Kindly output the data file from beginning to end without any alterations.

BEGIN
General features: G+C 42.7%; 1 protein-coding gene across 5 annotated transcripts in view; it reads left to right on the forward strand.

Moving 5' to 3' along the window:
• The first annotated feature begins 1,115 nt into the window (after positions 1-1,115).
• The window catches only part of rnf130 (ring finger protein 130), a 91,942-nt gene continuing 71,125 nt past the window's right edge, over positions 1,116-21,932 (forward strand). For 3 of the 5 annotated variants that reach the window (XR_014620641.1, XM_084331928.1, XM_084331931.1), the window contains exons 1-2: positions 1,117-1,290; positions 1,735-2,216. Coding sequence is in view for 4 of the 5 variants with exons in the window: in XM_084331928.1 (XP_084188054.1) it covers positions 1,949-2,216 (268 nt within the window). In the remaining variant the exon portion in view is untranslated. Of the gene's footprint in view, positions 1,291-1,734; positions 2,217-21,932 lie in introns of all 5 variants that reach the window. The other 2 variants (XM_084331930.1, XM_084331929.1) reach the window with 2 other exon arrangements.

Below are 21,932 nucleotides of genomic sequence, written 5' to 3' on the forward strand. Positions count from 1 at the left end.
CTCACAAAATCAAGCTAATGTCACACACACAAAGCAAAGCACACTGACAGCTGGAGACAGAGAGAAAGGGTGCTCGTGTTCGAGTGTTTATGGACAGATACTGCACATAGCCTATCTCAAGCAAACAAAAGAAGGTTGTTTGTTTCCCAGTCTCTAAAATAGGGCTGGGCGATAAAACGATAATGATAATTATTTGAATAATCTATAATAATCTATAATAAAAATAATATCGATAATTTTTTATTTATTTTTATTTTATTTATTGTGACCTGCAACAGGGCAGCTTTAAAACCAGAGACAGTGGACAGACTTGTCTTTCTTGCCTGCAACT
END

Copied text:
General features: G+C 42.7%; 1 protein-coding gene across 5 annotated transcripts in view; it reads left to right on the forward strand.

Moving 5' to 3' along the window:
• The first annotated feature begins 1,115 nt into the window (after positions 1-1,115).
• The window catches only part of rnf130 (ring finger protein 130), a 91,942-nt gene continuing 71,125 nt past the window's right edge, over positions 1,116-21,932 (forward strand). For 3 of the 5 annotated variants that reach the window (XR_014620641.1, XM_084331928.1, XM_084331931.1), the window contains exons 1-2: positions 1,117-1,290; positions 1,735-2,216. Coding sequence is in view for 4 of the 5 variants with exons in the window: in XM_084331928.1 (XP_084188054.1) it covers positions 1,949-2,216 (268 nt within the window). In the remaining variant the exon portion in view is untranslated. Of the gene's footprint in view, positions 1,291-1,734; positions 2,217-21,932 lie in introns of all 5 variants that reach the window. The other 2 variants (XM_084331930.1, XM_084331929.1) reach the window with 2 other exon arrangements.

Below are 21,932 nucleotides of genomic sequence, written 5' to 3' on the forward strand. Positions count from 1 at the left end.
CTCACAAAATCAAGCTAATGTCACACACACAAAGCAAAGCACACTGACAGCTGGAGACAGAGAGAAAGGGTGCTCGTGTTCGAGTGTTTATGGACAGATACTGCACATAGCCTATCTCAAGCAAACAAAAGAAGGTTGTTTGTTTCCCAGTCTCTAAAATAGGGCTGGGCGATAAAACGATAATGATAATTATTTGAATAATCTATAATAATCTATAATAAAAATAATATCGATAATTTTTTATTTATTTTTATTTTATTTATTGTGACCTGCAACAGGGCAGCTTTAAAACCAGAGACAGTGGACAGACTTGTCTTTCTTGCCTGCAACT